To some degree, all business leaders “plan the work and work the plan”.
(Napoleon Hill first wrote this admonition/motto in “Think and Grow Rich”, 1937)
As another new year begins, many leaders of small businesses are checking the health of their businesses, considering the prospects for the future, setting new goals, and committing to new actions.
I wonder how many of these leaders view IT/tech/Software as critical to their business success.
I wonder how many of these leaders have a written IT/tech/Software plan.
I’ve been surprised to talk with many leaders of businesses with revenue of $10Million, $25Million, and over $50Million who do not have an IT Plan. Many have adequate Privacy policies. Many have partially completed forms of:
- human resources policies,
- business continuity plans,
- cybersecurity policies,
- disaster recovery plans,
- security policies, and
- some level of processes/procedures related to those plans.
Often, business leaders say their colleagues have these governance things under control. However, when probing questions are asked it becomes clear that documentation and training on policies, plans, and procedures are not high priorities for many business leaders.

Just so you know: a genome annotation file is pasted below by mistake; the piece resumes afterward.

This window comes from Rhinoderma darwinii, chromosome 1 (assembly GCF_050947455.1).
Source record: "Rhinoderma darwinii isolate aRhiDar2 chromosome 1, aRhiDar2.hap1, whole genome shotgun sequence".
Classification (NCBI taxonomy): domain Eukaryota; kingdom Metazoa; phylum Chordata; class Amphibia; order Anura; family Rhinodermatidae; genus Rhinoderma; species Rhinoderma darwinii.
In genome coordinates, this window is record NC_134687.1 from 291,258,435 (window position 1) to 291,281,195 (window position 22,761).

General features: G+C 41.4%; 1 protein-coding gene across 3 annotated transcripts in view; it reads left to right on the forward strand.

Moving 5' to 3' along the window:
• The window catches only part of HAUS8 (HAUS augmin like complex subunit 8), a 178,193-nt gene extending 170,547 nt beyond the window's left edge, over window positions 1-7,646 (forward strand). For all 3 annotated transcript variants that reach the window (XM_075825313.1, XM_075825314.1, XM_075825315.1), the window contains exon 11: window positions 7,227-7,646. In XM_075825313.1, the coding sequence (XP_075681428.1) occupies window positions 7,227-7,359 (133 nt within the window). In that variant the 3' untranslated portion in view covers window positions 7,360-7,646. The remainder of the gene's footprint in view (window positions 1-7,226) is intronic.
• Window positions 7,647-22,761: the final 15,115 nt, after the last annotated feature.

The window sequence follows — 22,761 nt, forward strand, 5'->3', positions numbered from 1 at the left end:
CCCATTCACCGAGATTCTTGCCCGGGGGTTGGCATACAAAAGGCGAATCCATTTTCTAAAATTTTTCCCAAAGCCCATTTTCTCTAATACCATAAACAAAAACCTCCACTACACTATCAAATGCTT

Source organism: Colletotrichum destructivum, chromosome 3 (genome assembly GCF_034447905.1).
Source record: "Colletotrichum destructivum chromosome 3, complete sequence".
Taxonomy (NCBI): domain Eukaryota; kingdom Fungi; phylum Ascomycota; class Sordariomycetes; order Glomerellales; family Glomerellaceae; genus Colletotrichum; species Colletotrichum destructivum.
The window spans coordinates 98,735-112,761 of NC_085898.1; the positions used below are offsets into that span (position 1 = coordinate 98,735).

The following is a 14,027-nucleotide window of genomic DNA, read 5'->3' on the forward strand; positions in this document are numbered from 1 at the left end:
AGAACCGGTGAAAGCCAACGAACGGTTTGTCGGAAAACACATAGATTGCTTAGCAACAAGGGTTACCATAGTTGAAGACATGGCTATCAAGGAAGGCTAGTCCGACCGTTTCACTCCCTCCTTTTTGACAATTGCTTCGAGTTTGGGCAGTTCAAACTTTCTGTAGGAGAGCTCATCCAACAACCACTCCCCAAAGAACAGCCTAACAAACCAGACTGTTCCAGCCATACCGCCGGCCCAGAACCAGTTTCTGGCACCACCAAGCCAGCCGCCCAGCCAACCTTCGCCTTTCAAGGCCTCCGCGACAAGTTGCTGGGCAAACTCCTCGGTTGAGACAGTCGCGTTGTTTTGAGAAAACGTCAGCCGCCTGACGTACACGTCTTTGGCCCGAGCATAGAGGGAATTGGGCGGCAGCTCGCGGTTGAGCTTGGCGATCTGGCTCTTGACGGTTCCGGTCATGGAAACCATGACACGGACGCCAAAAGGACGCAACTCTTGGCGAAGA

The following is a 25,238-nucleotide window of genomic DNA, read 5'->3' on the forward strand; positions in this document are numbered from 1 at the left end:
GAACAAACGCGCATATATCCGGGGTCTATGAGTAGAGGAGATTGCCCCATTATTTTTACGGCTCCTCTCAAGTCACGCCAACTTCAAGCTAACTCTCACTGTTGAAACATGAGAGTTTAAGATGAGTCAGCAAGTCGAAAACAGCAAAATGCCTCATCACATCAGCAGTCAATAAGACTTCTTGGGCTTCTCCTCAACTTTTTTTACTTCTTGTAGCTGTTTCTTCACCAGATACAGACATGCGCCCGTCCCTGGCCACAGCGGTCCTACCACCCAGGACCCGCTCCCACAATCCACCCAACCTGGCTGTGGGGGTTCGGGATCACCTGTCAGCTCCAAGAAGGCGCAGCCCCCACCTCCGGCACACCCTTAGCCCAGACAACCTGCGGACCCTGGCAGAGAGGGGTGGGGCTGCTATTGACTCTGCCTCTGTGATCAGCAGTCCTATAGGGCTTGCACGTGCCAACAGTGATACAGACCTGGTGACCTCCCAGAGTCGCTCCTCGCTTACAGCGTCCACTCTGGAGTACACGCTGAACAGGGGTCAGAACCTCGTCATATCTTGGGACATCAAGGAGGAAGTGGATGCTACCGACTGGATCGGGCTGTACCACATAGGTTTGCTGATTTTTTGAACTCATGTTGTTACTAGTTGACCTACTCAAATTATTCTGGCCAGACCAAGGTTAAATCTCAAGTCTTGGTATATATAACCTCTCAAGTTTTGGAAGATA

Why do leaders often fail to set high priority on governance?
The most common answers are “I’m too busy” or “I rely on others to manage that”.
Why are leaders of small businesses “too busy”?
The answer to that question often includes discussions of urgent work that takes priority, creating a hectic workload from the start of each workday to end of each workday.
Do these small business leaders have policies, plans, and procedures – or tools – for:
- setting priorities?
- making decisions?
The short answer is regularly, “No”.
To maximize business value and operating results, small business leaders need to improve at planning the work and working the plan. The improvements do not have to be complicated or fancy. Simple concepts and tools – like the 80/20 Rule – can be put to quick use, brining significant improvements.
The 80/20 Rule [Pareto Principle] can also be helpful when generating initial drafts of policies, plans, and procedures.